Blumfeld, An Elderly Bachelor by Franz Kafka, 1915
The magic trick:
Precision of pairs
It’s hard to believe that a story this good sat neglected in Kafka’s notebook until well after his death. I guess it’s not hard to believe that Mr. Kafka had absurdly high standards for himself and his work. Whatever. It’s a terrific story.
I love the precision of the structure. Everything comes in pairs. The story’s two sections. Blumfeld’s two clerks. Of course the two bouncing balls, signifying… well, God only knows. It’s all the more amazing that it was never published in his lifetime. That would seem to indicate that it was never properly finished, yet it reads like a flawless gem of a story. And that’s quite a trick on Kafka’s part.
One evening Blumfeld, an elderly bachelor, was climbing up to his apartment – – a laborious undertaking, for he lived on the sixth floor. While climbing up he thought, as he had so often recently, how unpleasant this utterly lonely life was: to reach his empty rooms he had to climb these six floors almost in secret, there put on his dressing gown, again almost in secret, light his pipe, read a little of the French magazine to which he had been subscribing for years, at the same time sip at a homemade kirsch, and finally, after half an hour, go to bed, but not before having completely rearranged his bedclothes which the unteachable charwoman would insist on arranging in her own way. Some companion, someone to witness these activities, would have been very welcome to Blumfeld. He had already been wondering whether he shouldn’t acquire a little dog. These animals are gay and above all grateful and loyal; one of Blumfeld’s colleagues has a dog of this kind; it follows no one but its master and when it hasn’t seen him for a few moments it greets him at once with loud barkings, by which it is evidently trying to express its joy at once more finding that extraordinary benefactor, its master. True, a dog also has its drawbacks. However well kept it may be, it is bound to dirty the room. This just cannot be avoided; one cannot give it a hot bath each time before letting it into the room; besides, its health couldn’t stand that. Blumfeld, on the other hand, can’t stand dirt in his room. To him cleanliness is essential, and several times a week he is obliged to have words with his charwoman, who is unfortunately not very painstaking in this respect. Since she is hard of hearing he usually drags her by the arm to those spots in the room which he finds lacking in cleanliness. By this strict discipline he has achieved in his room a neatness more or less commensurate with his wishes. By acquiring a dog, however, he would be almost deliberately introducing into his room the dirt which hitherto he had been so careful to avoid. Fleas, the dog’s constant companions, would appear. And once fleas were there, it would not be long before Blumfeld would be abandoning his comfortable room to the dog and looking for another one. Uncleanliness, however, is but one of the drawbacks of dogs. Dogs also fall ill and no one really understands dogs’ diseases. Then the animal sits in a corner or limps about, whimpers, coughs, chokes from some pain; one wraps it in a rug, whistles a little melody, offers it milk — in short, one nurses it in the hope that this, as indeed is possible, is a passing sickness while it may be a serious, disgusting, and contagious disease. And even if the dog remains healthy, one day it will grow old, one won’t have the heart to get rid of the faithful animal in time, and then comes the moment when one’s own age peers out at one from the dog’s oozing eyes. Then one has to cope with the half-blind, weak-lunged animal all but immobile with fat, and in this way pay dearly for the pleasures the dog once had given. Much as Blumfeld would like to have a dog at this moment, he would rather go on climbing the stairs alone for another thirty years than be burdened later on by such an old dog which, sighing louder than he, would drag itself up, step by step.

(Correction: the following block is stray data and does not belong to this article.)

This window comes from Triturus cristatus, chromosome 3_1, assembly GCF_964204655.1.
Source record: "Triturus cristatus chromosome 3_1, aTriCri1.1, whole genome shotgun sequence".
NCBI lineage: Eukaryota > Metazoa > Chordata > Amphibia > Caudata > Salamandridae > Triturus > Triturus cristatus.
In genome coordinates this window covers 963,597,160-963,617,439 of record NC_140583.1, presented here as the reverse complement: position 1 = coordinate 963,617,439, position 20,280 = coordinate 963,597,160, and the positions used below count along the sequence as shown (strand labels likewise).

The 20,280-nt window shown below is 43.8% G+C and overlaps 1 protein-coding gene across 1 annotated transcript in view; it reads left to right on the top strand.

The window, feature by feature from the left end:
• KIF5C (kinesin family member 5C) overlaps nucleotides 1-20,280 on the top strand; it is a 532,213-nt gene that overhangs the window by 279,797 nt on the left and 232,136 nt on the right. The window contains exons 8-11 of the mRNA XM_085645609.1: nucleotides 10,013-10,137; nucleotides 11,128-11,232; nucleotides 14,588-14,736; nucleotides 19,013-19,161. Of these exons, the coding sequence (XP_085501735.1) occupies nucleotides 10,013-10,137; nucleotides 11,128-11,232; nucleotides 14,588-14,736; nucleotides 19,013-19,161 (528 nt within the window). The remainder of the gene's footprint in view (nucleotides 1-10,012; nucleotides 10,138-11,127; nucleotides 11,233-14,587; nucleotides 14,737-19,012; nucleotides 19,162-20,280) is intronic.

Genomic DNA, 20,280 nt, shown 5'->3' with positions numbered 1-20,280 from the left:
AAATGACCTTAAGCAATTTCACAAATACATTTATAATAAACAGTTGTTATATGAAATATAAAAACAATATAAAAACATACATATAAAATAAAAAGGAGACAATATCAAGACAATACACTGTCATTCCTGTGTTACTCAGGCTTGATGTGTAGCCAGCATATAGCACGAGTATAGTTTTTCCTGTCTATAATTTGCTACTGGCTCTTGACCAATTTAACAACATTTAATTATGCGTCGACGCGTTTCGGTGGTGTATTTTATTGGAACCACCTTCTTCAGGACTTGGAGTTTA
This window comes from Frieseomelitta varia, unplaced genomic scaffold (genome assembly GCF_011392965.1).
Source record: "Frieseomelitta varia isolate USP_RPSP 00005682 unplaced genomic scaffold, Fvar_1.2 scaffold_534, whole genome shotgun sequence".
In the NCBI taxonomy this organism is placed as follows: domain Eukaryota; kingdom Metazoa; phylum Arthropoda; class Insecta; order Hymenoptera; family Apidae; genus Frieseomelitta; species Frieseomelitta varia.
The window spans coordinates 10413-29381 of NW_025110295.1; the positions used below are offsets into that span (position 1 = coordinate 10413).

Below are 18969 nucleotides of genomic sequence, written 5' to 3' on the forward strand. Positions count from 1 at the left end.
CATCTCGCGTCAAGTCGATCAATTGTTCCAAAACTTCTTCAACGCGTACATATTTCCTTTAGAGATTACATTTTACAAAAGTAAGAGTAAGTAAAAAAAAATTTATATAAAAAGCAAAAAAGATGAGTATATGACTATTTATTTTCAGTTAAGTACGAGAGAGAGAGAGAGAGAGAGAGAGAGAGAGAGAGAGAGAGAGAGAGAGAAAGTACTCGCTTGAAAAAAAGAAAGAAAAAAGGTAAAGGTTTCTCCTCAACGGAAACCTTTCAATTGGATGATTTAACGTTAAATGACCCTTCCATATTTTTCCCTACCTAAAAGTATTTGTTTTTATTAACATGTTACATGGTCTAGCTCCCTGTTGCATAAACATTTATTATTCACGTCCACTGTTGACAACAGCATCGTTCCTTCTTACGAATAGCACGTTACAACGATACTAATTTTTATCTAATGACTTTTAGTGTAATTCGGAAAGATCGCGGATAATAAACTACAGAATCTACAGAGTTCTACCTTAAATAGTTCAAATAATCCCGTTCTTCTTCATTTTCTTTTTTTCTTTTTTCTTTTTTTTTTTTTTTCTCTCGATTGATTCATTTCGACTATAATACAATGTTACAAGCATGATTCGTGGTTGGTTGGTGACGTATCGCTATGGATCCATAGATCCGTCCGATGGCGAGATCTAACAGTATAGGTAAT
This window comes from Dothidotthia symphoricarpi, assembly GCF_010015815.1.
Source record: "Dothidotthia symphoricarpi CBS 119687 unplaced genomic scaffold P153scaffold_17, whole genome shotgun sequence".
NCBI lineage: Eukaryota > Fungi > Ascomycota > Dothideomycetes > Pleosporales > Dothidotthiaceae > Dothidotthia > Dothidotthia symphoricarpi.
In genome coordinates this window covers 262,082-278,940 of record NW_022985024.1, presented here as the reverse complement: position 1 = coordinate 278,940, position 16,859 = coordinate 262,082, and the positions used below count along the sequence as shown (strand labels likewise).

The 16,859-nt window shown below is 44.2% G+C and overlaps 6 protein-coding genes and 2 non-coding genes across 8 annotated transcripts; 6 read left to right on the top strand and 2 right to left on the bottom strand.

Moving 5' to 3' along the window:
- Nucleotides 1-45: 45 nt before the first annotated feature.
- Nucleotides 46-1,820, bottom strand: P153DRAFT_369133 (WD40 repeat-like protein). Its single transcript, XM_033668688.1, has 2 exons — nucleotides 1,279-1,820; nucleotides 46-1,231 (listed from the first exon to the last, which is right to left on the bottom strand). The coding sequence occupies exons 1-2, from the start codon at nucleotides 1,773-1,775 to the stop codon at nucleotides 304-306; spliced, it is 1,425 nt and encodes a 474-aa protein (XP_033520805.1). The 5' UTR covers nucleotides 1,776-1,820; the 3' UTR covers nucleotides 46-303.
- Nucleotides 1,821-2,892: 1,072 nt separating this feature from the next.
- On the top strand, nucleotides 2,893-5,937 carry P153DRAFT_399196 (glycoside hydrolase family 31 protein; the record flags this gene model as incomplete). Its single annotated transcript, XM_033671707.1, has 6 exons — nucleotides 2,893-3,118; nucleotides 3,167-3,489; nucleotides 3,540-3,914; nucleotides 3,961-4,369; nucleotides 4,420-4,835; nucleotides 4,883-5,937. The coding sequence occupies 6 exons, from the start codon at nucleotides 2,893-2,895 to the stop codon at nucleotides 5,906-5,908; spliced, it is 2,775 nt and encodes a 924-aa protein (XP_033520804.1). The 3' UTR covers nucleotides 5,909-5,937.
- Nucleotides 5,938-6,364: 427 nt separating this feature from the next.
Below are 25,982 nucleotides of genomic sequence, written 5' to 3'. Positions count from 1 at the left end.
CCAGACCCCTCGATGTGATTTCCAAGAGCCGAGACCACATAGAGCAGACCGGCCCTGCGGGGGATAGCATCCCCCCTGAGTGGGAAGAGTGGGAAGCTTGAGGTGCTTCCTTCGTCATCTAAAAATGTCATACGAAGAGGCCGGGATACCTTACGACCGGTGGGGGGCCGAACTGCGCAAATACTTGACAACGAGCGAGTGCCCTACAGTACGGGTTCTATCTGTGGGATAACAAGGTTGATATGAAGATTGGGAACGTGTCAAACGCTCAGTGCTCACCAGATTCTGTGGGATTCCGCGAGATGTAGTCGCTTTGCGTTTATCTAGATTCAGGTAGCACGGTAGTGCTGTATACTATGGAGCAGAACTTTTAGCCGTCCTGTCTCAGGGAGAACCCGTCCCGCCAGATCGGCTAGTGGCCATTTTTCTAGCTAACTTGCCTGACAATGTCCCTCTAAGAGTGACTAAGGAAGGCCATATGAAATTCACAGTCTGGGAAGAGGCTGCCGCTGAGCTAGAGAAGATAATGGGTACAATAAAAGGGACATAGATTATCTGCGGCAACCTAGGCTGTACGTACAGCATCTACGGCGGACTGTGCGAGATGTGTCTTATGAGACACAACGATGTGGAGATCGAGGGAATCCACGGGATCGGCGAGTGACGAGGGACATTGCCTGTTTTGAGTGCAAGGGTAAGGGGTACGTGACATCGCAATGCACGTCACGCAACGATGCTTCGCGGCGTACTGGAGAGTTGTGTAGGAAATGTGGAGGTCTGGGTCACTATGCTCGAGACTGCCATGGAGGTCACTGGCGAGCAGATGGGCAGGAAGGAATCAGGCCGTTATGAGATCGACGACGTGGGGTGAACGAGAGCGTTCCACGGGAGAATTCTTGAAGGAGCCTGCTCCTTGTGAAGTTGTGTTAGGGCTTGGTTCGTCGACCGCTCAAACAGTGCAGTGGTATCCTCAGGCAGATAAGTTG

So Blumfeld will remain alone, after all…